Monday, December 22, 2008

Gabon Funk

Here's another 45 I found in Dakar. I haven't come across a lot of Gabonese music but Gabon must have had its share of good music. Libreville (French for Freetown) is a port town, that grew rapidly in the 1970s because of oil, which usually means plenty of travelling musicians coming through.

Vyckoss Ekondo grew up in Libreville and started his musical career at the Lycee Leon M'ba (M'ba was Gabon's first president; the second and current president is Omar Bongo, the world's longest serving ruler, excluding monarchies).

After further studies in Canada, Vyckoss returned to Gabon and became a well-known television presenter, hosting the popular 'Sunday Idol' show, a launching pad for many young bands. He also composed soundtracks and in the 1980s started a musical troupe, combining traditional dance and initiation rhythms. Check out his Tandima group (in French).

Funny how I found this in Dakar. The reason for going to Dakar was a conference which should have been held in Libreville (in 2007), but was re-scheduled and moved to Dakar. Maybe I'll get another chance to go to Gabon: several people have told me Libreville is a happening place.

For now, enjoy these 45 sides:

Vyckoss - Dibenga (L'Incredule)

Vyckoss - Mbea (L'Aigle)

I Got The Feelin

Victor 'Bovick' Bondo Gala turned 60 this year. In Gary Stewart's Rumba On The River, there's not much information about him, except a few lines mentioning his membership in Dr. Nico's Orchestre African Fiesta, Tabu Ley's Afrisa, and Verckys' Orchestre VeVe. I've always been fascinated by this 'Bovick' since hearing tunes like Sookie and Save Me (see Radiodiffusion Internationasionaal Annexe or Voodoo Funk).

Bovick grew up in Lubumbashi (then Elisabethville). Being close to southern Africa, Bovick was exposed to more Anglophone influences and music. He also got to know some English. When he joined Dr. Nico's African Fiesta in the late 1960s, he helped popularize the Orchestra's fame in Kinshasa, no doubt because of his knowledge of American Soul (and some say his resemblance to Jermaine Jackson of the Jackson Five helped his strong appeal among the young girls of Kinshasa). An accomplished musician (guitar, bass), he stayed with Dr. Nico for two years. Then he joined Verckys' new Orchestre Veve, where he probably could explore his musical interests into soul and r&b further, with the likes of Mario, Djeskain, and Max Sinatra, of later Trio Madjesi fame. I wonder how many compositions should actually be credited to Bovick; it is clear he played a bigger role than has been acknowledged.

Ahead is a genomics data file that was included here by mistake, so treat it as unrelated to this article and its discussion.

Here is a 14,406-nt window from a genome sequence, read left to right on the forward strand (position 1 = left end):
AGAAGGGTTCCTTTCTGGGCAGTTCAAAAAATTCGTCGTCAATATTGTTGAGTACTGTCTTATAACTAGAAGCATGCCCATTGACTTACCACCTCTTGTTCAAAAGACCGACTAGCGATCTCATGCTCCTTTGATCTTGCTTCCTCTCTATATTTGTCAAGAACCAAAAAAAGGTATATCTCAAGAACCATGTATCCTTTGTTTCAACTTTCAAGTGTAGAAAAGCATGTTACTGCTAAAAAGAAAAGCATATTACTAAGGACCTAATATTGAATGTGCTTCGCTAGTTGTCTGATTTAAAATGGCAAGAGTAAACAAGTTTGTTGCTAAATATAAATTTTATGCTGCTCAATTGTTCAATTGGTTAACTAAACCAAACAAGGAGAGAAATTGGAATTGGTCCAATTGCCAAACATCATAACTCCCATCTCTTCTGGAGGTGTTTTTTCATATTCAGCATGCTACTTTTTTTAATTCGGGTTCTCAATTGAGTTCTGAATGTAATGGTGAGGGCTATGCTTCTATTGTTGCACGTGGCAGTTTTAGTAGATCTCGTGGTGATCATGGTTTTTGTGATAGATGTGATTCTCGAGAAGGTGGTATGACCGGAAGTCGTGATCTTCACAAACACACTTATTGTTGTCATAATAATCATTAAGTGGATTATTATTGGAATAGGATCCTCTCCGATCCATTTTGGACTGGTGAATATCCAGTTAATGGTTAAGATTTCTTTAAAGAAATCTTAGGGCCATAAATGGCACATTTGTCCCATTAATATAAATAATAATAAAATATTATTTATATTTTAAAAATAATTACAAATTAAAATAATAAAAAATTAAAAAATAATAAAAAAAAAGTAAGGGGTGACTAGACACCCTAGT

Later, he also played and became 'Chef d'Orchestre' with Tabu Ley. During one concert tour in Europe, a couple of musicians, including Bovick, decided to stay in France. Bovick eventually settled in Switzerland, where he continues his musical career, playing, teaching, setting up studios, and selling musical equipment.

During a short work visit to Dakar, I managed to find some vinyl, including this 45 (SUKISA 86). On the B-side, there's another great Bovick tune, "I got the feelin." It's so much fun to discover this piece of Africa's vast musical history. I've never heard this before, nor seen it elsewhere. I will post more of these soon; I know it's been very calm on this blog the last months but there's more to come.

Enjoy,

I Got The Feelin